The notion of a name is of fundamental importance in JNDI. The naming system determines the syntax that the name must follow. The syntax of the naming system allows the user to parse string representations of names into its components. A name is used with a naming system to locate objects. In the simplest sense, a naming system is just a collection of objects with unique names. To locate an object in a naming system you provide a name to the naming system, and the naming system returns the object store under the name.
As an example, consider the Unix file system's naming convention. Each file is named from its path relative to the root of the file system, with each component in the path separated by the forward slash character ("/"). The file's path is ordered from left to right. The pathname /usr/jboss/readme.txt, for example, names a file readme.txt in the directory jboss, under the directory usr, located in the root of the file system. JBoss Enterprise Application Platform naming uses a Unix-style namespace as its naming convention.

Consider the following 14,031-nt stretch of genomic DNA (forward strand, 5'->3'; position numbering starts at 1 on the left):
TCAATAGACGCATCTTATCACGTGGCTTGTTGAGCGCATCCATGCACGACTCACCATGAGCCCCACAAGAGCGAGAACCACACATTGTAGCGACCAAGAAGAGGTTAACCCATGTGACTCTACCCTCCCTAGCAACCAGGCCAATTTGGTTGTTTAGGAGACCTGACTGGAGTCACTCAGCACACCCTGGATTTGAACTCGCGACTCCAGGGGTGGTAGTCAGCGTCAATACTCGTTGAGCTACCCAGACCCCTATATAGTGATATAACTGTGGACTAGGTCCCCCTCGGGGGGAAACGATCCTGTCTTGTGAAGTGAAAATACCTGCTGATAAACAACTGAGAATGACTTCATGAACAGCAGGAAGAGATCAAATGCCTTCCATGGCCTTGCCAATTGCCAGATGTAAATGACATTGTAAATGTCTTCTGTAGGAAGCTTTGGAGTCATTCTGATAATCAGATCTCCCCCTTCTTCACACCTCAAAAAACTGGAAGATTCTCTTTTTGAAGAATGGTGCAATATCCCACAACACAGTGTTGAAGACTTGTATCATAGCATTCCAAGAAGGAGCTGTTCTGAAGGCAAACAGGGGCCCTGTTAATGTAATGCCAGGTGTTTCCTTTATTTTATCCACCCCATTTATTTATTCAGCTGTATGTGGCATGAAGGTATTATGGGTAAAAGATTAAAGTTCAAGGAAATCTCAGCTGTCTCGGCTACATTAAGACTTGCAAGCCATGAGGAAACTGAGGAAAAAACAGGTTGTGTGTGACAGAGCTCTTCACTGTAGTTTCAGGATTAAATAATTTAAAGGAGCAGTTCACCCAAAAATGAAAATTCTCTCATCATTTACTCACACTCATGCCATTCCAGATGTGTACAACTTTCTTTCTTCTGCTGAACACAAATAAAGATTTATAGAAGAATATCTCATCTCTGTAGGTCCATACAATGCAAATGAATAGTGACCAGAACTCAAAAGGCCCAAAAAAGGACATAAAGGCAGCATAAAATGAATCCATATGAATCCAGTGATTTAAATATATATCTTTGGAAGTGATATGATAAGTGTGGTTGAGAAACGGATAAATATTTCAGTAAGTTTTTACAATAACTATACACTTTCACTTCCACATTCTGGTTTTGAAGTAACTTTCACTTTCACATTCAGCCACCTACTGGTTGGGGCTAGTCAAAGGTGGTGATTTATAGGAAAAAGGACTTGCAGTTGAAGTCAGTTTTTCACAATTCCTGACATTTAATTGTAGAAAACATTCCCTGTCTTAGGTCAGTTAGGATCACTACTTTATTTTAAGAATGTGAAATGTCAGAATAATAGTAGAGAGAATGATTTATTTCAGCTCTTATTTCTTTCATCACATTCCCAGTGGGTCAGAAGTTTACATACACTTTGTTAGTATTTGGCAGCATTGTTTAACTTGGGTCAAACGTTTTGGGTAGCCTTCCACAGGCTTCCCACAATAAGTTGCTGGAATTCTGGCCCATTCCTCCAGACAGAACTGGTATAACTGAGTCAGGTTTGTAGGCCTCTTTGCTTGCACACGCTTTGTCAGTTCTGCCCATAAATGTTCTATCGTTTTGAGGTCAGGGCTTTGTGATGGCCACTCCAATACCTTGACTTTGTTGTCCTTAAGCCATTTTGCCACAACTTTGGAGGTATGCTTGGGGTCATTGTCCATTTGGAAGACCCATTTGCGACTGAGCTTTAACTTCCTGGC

The javax.naming.Name interface represents a generic name as an ordered sequence of components. It can be a composite name (one that spans multiple namespaces), or a compound name (one that is used within a single hierarchical naming system). The components of a name are numbered. The indexes of a name with N components range from 0 up to, but not including, N. The most significant component is at index 0. An empty name has no components.
A composite name is a sequence of component names that span multiple namespaces. An example of a composite name would be the hostname and file combination commonly used with Unix commands like scp. For example, the following command copies localfile.txt to the file remotefile.txt in the tmp directory on host ahost.someorg.org:
scp localfile.txt ahost.someorg.org:/tmp/remotefile.txt